We were both antsy without WiFi all day Thursday and most of the day on Friday. A train details about 100 miles, 160 km from here, and the internet lines were toppled. Then, a massive storm prevented repairs when It rained in buckets for over 24 hours.
We’d have gone to Kruger National Park, but with the rain and potential flooding on the dirt roads and fewer possible sightings in the storm, it made no sense to go to the park. Instead, we’d stayed home, except for a quick trip to Louise and Danie’s Info Centre to pick up a puzzle that I thought could entertain me with nothing else to do.
The Info Centre has dozens of books and puzzles guests can borrow at no charge, none of which could entertain us during this period. Who was I kidding that I could do a puzzle? With my short attention span, I lasted about five minutes and then packed up all the pieces and placed them back in the box near the door to return to Louise the next time we went out.
Now, I write this post at 10:30 am, and once again, the signal is lost, most likely due to the high winds occurring all morning…more downed lines may keep us without WiFi for days to come. Then again, TIA, ‘This is Africa,” and stuff happens. The infrastructure is delicate, and the slightest situation upsets an entire service for hours, days, or weeks. It doesn’t pay to complain. No one is listening. When it gets fixed, it gets fixed.
You may ask, “How do I post a notice that we have no WiFi?” I use Google Fi on my phone, which is way too expensive to use as a hotspot to work on posts. We only use it for a few moments here and there to get load-shedding, water, or internet outage updates. But when the WiFi returns, I will keep typing and save this post onto a document to upload later. Sure, it’s frustrating, but what can we do?
I’ll keep watching to see if it returns for a few moments and upload this post as quickly as possible.
In the interim, we wanted to share a most precious update on Lollie’s piglets. Last night, while at the bar at Jabula, I spoke to Honorary Ranger David. He, too, had seen Lollie and explained what was wrong with her. When she had her piglets a few months ago, there may have been a fourth piglet that was never delivered. It may have been the sac or afterbirth hanging from her rear end, not her intestines.
What happens next is what would happen to a mammal if the afterbirth isn’t delivered….it will become gangrenous and eventually turn black and infect the animal to the point that death is unavoidable. It is sad to think that poor little Lollie has been wandering around the bush suffering for the past few months, to the point where she finally had to release her three piglets to be on their own.
For a few days, they came here without her. We fed them. We called Deidre from Wild and Free Rehabilitation to ask how to care for them without a mom when they were still suckling. Deidre assured me that the carrot and apple bits, along with pellets, would help them to survive, and I found myself cutting them up several times a day to feed them when they often arrived, just like Lollie, who’d been our resident warthog for many months.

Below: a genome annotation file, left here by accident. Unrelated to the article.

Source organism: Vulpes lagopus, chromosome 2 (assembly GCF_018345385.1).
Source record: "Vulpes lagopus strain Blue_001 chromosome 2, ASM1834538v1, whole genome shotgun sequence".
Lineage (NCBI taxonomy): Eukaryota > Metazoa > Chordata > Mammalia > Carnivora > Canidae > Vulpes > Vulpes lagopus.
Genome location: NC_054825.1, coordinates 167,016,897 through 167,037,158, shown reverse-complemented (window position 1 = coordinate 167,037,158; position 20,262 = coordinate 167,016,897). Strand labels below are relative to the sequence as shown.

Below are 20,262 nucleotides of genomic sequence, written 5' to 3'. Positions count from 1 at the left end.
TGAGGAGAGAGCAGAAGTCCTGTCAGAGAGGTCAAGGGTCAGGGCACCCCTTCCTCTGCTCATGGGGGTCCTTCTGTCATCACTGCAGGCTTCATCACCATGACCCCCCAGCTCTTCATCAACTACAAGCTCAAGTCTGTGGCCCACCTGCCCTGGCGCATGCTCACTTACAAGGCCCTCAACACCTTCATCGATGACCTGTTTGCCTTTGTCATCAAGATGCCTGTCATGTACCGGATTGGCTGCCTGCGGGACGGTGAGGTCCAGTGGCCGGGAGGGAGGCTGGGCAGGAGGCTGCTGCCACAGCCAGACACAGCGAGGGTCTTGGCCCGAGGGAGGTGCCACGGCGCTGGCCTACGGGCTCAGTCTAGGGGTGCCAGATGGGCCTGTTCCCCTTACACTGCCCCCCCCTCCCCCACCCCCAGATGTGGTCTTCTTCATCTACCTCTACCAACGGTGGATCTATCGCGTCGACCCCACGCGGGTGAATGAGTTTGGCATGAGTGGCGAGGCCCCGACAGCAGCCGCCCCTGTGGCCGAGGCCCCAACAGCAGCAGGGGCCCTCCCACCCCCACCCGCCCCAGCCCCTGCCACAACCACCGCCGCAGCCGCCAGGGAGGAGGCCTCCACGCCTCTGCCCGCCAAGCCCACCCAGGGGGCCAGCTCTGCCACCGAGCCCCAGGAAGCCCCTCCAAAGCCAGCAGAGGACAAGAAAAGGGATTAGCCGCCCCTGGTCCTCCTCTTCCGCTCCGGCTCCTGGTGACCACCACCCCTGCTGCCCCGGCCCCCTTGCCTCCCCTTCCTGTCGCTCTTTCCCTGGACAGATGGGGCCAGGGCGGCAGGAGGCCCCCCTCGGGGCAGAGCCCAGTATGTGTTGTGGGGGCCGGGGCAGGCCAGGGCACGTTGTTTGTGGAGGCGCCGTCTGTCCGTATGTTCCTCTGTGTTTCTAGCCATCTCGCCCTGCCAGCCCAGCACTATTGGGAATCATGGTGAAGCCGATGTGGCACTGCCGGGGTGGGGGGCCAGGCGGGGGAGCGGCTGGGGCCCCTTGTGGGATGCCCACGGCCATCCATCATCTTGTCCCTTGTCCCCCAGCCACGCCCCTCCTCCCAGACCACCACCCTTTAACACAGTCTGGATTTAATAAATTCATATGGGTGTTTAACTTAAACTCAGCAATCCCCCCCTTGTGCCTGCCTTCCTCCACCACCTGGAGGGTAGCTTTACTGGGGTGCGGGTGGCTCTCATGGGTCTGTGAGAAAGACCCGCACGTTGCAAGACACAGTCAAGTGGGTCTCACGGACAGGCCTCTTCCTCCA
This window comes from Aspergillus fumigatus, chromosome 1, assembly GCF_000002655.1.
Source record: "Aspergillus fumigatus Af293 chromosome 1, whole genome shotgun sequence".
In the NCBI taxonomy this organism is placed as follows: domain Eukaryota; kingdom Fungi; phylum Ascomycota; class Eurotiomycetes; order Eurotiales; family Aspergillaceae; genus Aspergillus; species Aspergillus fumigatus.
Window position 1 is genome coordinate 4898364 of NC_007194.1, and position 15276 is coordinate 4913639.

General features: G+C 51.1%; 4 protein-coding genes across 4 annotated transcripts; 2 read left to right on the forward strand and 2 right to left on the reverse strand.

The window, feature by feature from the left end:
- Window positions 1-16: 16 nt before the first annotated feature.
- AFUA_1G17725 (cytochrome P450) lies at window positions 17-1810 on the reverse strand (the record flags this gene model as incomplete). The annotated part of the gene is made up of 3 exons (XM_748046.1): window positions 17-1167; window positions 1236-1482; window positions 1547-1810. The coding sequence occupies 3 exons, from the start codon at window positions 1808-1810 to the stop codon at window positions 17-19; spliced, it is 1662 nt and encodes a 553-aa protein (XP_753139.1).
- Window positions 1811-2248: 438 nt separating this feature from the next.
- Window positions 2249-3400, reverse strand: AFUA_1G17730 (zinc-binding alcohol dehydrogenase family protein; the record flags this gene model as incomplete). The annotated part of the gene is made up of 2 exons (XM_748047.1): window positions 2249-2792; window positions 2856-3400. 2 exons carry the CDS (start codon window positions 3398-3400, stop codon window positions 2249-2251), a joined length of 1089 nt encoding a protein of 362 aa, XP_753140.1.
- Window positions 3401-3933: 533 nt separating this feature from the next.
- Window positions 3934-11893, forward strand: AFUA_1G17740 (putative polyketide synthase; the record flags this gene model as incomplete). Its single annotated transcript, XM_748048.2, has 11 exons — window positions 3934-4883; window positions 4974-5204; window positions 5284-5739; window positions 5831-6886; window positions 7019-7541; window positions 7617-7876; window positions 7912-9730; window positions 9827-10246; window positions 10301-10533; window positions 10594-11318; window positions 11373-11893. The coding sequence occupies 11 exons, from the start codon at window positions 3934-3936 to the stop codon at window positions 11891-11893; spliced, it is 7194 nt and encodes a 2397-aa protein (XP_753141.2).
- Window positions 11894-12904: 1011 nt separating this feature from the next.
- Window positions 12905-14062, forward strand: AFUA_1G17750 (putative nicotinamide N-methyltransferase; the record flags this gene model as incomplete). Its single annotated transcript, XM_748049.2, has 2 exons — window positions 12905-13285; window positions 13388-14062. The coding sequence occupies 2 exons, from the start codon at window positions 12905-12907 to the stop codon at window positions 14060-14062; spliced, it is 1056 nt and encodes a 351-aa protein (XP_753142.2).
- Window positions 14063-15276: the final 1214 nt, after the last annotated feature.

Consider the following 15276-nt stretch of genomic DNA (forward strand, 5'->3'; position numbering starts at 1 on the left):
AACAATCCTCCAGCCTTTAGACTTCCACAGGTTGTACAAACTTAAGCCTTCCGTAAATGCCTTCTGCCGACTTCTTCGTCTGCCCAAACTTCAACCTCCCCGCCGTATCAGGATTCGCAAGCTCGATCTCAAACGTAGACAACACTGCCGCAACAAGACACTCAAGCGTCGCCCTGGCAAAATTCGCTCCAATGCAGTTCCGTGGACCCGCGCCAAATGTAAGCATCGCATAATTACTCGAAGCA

On the third day, shortly after the piglets left together, and to wander the bush, Lollie, whom we’d assumed had died, showed up in the garden standing at her usual spot by the edge of the veranda. We fed her pellets, apples, and carrots, but she didn’t eat much. The dark, gangrenous afterbirth was still hanging out of her. It broke our hearts.
After a while, she walked a short distance into a grassy area and peed, then slowly walked away. She looked thin and frail. We figured this would be the last time we’d see her. She was going off to die. I must admit tears welled up in my eyes. There was nothing we could do.
About ten minutes later, the three piglets arrived once again. They all sniffed where she’d stood at the veranda’s edge and then found where she’d peed. One of the little piglets started running around in circles, squeaking louder than we’d ever heard. The other two followed suit. They must have assumed they’d found their mom. They followed her scent but never found her.
The next day, a miracle happened. A mom we’ve seen several times a day with four piglets arrived with Lollie’s three piglets in tow. She had adopted them! After spending hours watching them for days, I quickly recognized the three little pigs, each with their distinguishing marks.
It was amazing to watch and see how her piglets had accepted them, and they all played together as if they were all related. We fed them plenty of pellets, apples, and carrots. After a while, they left but returned several times a day throughout the days to follow.
Pigs are smart. But, another oddity occurred. We’d seen one little piglet alone in our garden for a few days, perhaps lost from her mom. On the second day, after the mom who’d adopted Lolle’s three piglets appeared again, she had the lost, lonely piglet with her. Now, a mom of seven was a mom of eight, and I named her Octomom. In no time at all, she’ll know her name.
As for naming the piglets, well, that will take time once they develop their little characteristics and personalities. So far today, Octomom and the eight piglets have been here at least four times and surely will return as the day progresses.
So there’s our piglet story which helps soften the blow of losing Lollie, the resident warthog we’ve loved since we rented this house in May, eight months ago.
That’s it for today, folks.
Photo from one year ago, January 7, 2022: